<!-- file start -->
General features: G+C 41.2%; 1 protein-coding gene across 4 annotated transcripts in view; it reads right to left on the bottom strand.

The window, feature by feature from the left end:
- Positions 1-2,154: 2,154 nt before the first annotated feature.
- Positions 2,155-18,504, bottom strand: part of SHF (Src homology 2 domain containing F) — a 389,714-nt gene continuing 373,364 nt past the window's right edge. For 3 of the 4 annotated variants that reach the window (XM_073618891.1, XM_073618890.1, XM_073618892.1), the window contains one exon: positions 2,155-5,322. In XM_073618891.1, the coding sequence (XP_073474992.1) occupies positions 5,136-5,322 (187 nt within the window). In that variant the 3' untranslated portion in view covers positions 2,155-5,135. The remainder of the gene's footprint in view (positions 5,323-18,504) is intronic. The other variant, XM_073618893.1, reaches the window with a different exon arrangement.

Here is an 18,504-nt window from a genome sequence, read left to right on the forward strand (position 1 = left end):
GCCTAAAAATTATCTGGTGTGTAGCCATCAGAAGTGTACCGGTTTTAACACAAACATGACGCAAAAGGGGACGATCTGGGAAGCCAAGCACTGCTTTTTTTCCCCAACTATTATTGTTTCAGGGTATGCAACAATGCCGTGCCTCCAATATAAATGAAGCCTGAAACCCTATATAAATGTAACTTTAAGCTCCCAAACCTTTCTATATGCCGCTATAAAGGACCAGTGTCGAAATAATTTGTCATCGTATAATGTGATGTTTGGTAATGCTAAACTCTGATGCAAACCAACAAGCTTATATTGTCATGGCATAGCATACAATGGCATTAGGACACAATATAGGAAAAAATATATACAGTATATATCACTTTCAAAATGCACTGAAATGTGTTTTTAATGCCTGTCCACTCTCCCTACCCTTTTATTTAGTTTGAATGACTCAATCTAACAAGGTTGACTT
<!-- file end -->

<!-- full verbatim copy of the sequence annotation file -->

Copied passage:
General features: G+C 41.2%; 1 protein-coding gene across 4 annotated transcripts in view; it reads right to left on the bottom strand.

The window, feature by feature from the left end:
- Positions 1-2,154: 2,154 nt before the first annotated feature.
- Positions 2,155-18,504, bottom strand: part of SHF (Src homology 2 domain containing F) — a 389,714-nt gene continuing 373,364 nt past the window's right edge. For 3 of the 4 annotated variants that reach the window (XM_073618891.1, XM_073618890.1, XM_073618892.1), the window contains one exon: positions 2,155-5,322. In XM_073618891.1, the coding sequence (XP_073474992.1) occupies positions 5,136-5,322 (187 nt within the window). In that variant the 3' untranslated portion in view covers positions 2,155-5,135. The remainder of the gene's footprint in view (positions 5,323-18,504) is intronic. The other variant, XM_073618893.1, reaches the window with a different exon arrangement.

Here is an 18,504-nt window from a genome sequence, read left to right on the forward strand (position 1 = left end):
GCCTAAAAATTATCTGGTGTGTAGCCATCAGAAGTGTACCGGTTTTAACACAAACATGACGCAAAAGGGGACGATCTGGGAAGCCAAGCACTGCTTTTTTTCCCCAACTATTATTGTTTCAGGGTATGCAACAATGCCGTGCCTCCAATATAAATGAAGCCTGAAACCCTATATAAATGTAACTTTAAGCTCCCAAACCTTTCTATATGCCGCTATAAAGGACCAGTGTCGAAATAATTTGTCATCGTATAATGTGATGTTTGGTAATGCTAAACTCTGATGCAAACCAACAAGCTTATATTGTCATGGCATAGCATACAATGGCATTAGGACACAATATAGGAAAAAATATATACAGTATATATCACTTTCAAAATGCACTGAAATGTGTTTTTAATGCCTGTCCACTCTCCCTACCCTTTTATTTAGTTTGAATGACTCAATCTAACAAGGTTGACTT